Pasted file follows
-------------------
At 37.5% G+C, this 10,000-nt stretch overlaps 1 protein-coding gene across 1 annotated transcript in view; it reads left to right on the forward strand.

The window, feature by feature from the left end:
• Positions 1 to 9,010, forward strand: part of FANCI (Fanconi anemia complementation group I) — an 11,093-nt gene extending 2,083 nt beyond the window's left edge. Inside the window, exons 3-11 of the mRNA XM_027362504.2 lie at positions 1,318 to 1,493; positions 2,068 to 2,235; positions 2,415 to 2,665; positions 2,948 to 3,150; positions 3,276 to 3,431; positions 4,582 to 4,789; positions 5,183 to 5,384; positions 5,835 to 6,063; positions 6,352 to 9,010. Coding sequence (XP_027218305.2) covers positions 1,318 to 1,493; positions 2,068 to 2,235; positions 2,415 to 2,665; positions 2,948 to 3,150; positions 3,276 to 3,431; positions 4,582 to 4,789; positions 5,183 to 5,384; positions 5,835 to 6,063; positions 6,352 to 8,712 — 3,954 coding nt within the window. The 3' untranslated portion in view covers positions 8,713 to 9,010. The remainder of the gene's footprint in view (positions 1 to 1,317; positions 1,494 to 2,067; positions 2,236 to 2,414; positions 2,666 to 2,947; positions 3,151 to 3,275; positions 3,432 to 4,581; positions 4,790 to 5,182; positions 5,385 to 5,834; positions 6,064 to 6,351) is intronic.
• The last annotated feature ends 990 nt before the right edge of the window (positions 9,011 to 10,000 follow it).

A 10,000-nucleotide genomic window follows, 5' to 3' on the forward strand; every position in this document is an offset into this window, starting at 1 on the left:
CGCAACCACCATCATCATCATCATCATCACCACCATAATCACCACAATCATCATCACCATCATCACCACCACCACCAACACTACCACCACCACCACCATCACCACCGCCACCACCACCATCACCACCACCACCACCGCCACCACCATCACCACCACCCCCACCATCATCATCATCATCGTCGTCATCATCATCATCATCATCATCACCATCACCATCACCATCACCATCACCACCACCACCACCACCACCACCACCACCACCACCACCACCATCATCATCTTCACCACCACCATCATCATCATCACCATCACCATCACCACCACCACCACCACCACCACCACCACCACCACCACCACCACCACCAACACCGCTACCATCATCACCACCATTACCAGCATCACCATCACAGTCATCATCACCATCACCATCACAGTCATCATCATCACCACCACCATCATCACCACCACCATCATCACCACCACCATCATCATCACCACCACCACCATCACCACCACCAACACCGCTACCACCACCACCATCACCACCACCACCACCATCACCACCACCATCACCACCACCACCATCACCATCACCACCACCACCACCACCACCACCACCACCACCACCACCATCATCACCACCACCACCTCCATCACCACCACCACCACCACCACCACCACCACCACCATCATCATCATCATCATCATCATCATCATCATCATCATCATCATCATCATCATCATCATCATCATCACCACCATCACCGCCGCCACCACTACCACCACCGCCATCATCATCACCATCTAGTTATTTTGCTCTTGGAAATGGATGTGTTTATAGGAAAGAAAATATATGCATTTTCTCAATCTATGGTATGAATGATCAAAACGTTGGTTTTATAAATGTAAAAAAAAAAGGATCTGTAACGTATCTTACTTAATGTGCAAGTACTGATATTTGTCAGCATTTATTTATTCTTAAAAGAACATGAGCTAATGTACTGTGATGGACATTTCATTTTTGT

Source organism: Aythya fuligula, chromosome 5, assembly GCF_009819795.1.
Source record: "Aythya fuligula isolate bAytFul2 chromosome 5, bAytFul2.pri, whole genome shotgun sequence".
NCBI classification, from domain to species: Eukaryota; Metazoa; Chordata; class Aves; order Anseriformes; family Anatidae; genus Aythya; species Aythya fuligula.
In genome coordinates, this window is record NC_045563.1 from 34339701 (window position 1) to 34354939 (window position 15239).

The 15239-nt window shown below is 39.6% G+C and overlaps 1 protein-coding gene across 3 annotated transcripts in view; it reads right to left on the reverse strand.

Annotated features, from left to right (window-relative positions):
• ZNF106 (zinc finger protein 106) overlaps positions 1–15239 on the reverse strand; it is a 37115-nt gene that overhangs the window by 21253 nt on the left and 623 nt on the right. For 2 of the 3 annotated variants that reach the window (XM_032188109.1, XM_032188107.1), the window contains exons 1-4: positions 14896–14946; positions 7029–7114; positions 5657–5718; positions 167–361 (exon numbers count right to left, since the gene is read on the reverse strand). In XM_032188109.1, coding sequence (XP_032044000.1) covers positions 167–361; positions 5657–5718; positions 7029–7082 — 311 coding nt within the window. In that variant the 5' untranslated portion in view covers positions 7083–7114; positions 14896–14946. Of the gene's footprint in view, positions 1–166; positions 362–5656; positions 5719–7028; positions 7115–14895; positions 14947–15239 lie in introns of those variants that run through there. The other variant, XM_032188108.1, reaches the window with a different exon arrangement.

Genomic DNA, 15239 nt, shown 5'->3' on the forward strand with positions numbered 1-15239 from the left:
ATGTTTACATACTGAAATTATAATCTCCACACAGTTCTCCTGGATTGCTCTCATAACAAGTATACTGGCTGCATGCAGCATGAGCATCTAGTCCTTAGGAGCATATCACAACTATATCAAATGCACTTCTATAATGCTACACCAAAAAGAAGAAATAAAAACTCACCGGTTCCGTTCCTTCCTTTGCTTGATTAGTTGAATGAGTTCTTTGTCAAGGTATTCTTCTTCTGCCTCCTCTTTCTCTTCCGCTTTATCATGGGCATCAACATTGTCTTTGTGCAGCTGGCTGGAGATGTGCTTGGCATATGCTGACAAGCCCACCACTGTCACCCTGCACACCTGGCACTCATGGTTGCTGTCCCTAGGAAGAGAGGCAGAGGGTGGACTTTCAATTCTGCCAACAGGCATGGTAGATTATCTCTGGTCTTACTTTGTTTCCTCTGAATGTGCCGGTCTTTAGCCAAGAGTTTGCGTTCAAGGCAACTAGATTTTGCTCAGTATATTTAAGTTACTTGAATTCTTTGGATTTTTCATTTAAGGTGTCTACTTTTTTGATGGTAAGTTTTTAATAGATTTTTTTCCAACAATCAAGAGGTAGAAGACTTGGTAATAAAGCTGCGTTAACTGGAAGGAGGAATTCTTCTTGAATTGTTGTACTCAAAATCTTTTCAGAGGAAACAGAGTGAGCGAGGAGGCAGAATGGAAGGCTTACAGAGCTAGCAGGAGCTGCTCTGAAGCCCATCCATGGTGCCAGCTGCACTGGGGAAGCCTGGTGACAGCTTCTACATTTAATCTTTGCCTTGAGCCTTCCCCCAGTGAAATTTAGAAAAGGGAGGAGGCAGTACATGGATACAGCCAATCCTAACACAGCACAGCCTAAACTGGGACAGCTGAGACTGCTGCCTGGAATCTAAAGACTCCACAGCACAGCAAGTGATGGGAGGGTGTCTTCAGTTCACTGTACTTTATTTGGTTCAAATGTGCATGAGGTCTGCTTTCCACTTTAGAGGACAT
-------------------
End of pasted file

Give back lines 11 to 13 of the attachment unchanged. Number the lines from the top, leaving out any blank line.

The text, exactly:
The 15239-nt window shown below is 39.6% G+C and overlaps 1 protein-coding gene across 3 annotated transcripts in view; it reads right to left on the reverse strand.

Annotated features, from left to right (window-relative positions):
• ZNF106 (zinc finger protein 106) overlaps positions 1–15239 on the reverse strand; it is a 37115-nt gene that overhangs the window by 21253 nt on the left and 623 nt on the right. For 2 of the 3 annotated variants that reach the window (XM_032188109.1, XM_032188107.1), the window contains exons 1-4: positions 14896–14946; positions 7029–7114; positions 5657–5718; positions 167–361 (exon numbers count right to left, since the gene is read on the reverse strand). In XM_032188109.1, coding sequence (XP_032044000.1) covers positions 167–361; positions 5657–5718; positions 7029–7082 — 311 coding nt within the window. In that variant the 5' untranslated portion in view covers positions 7083–7114; positions 14896–14946. Of the gene's footprint in view, positions 1–166; positions 362–5656; positions 5719–7028; positions 7115–14895; positions 14947–15239 lie in introns of those variants that run through there. The other variant, XM_032188108.1, reaches the window with a different exon arrangement.